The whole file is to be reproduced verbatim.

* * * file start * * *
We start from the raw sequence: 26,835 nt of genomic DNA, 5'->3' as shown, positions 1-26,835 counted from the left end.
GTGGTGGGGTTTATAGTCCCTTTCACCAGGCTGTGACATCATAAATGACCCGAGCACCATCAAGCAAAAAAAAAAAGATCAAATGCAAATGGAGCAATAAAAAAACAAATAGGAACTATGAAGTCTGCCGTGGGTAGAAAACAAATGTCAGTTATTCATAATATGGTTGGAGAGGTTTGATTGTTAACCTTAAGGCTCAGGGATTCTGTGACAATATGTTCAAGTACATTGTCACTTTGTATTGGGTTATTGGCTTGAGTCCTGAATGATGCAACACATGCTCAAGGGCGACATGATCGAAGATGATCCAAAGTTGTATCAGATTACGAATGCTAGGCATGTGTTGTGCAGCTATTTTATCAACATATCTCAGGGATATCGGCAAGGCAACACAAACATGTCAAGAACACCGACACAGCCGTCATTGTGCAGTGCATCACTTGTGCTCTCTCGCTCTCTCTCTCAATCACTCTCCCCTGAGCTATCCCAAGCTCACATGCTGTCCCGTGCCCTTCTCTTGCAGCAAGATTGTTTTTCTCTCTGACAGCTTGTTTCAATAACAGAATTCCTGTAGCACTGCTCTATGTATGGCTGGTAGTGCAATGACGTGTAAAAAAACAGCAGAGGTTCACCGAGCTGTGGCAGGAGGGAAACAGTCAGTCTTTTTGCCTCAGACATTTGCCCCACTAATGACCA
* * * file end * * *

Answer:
We start from the raw sequence: 26,835 nt of genomic DNA, 5'->3' as shown, positions 1-26,835 counted from the left end.
GTGGTGGGGTTTATAGTCCCTTTCACCAGGCTGTGACATCATAAATGACCCGAGCACCATCAAGCAAAAAAAAAAAGATCAAATGCAAATGGAGCAATAAAAAAACAAATAGGAACTATGAAGTCTGCCGTGGGTAGAAAACAAATGTCAGTTATTCATAATATGGTTGGAGAGGTTTGATTGTTAACCTTAAGGCTCAGGGATTCTGTGACAATATGTTCAAGTACATTGTCACTTTGTATTGGGTTATTGGCTTGAGTCCTGAATGATGCAACACATGCTCAAGGGCGACATGATCGAAGATGATCCAAAGTTGTATCAGATTACGAATGCTAGGCATGTGTTGTGCAGCTATTTTATCAACATATCTCAGGGATATCGGCAAGGCAACACAAACATGTCAAGAACACCGACACAGCCGTCATTGTGCAGTGCATCACTTGTGCTCTCTCGCTCTCTCTCTCAATCACTCTCCCCTGAGCTATCCCAAGCTCACATGCTGTCCCGTGCCCTTCTCTTGCAGCAAGATTGTTTTTCTCTCTGACAGCTTGTTTCAATAACAGAATTCCTGTAGCACTGCTCTATGTATGGCTGGTAGTGCAATGACGTGTAAAAAAACAGCAGAGGTTCACCGAGCTGTGGCAGGAGGGAAACAGTCAGTCTTTTTGCCTCAGACATTTGCCCCACTAATGACCA